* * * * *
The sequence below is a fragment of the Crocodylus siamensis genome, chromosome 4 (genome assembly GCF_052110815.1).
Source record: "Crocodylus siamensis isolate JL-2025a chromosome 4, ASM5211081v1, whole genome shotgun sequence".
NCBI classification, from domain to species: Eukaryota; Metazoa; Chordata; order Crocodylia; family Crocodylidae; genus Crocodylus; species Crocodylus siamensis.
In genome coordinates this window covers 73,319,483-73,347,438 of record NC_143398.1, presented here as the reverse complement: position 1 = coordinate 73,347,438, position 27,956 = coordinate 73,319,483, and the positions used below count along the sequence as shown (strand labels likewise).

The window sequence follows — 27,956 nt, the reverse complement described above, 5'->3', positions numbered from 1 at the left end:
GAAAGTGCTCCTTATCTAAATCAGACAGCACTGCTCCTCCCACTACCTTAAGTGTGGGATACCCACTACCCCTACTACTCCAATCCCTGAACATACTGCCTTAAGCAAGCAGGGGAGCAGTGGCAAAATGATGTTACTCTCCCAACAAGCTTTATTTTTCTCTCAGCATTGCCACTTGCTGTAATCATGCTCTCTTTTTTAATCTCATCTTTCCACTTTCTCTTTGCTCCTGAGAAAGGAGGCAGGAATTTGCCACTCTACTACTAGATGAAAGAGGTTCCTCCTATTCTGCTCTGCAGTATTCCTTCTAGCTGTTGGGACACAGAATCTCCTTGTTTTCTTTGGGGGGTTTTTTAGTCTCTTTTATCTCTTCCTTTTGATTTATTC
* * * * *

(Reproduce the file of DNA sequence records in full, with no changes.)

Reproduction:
The sequence below is a fragment of the Crocodylus siamensis genome, chromosome 4 (genome assembly GCF_052110815.1).
Source record: "Crocodylus siamensis isolate JL-2025a chromosome 4, ASM5211081v1, whole genome shotgun sequence".
NCBI classification, from domain to species: Eukaryota; Metazoa; Chordata; order Crocodylia; family Crocodylidae; genus Crocodylus; species Crocodylus siamensis.
In genome coordinates this window covers 73,319,483-73,347,438 of record NC_143398.1, presented here as the reverse complement: position 1 = coordinate 73,347,438, position 27,956 = coordinate 73,319,483, and the positions used below count along the sequence as shown (strand labels likewise).

The window sequence follows — 27,956 nt, the reverse complement described above, 5'->3', positions numbered from 1 at the left end:
GAAAGTGCTCCTTATCTAAATCAGACAGCACTGCTCCTCCCACTACCTTAAGTGTGGGATACCCACTACCCCTACTACTCCAATCCCTGAACATACTGCCTTAAGCAAGCAGGGGAGCAGTGGCAAAATGATGTTACTCTCCCAACAAGCTTTATTTTTCTCTCAGCATTGCCACTTGCTGTAATCATGCTCTCTTTTTTAATCTCATCTTTCCACTTTCTCTTTGCTCCTGAGAAAGGAGGCAGGAATTTGCCACTCTACTACTAGATGAAAGAGGTTCCTCCTATTCTGCTCTGCAGTATTCCTTCTAGCTGTTGGGACACAGAATCTCCTTGTTTTCTTTGGGGGGTTTTTTAGTCTCTTTTATCTCTTCCTTTTGATTTATTC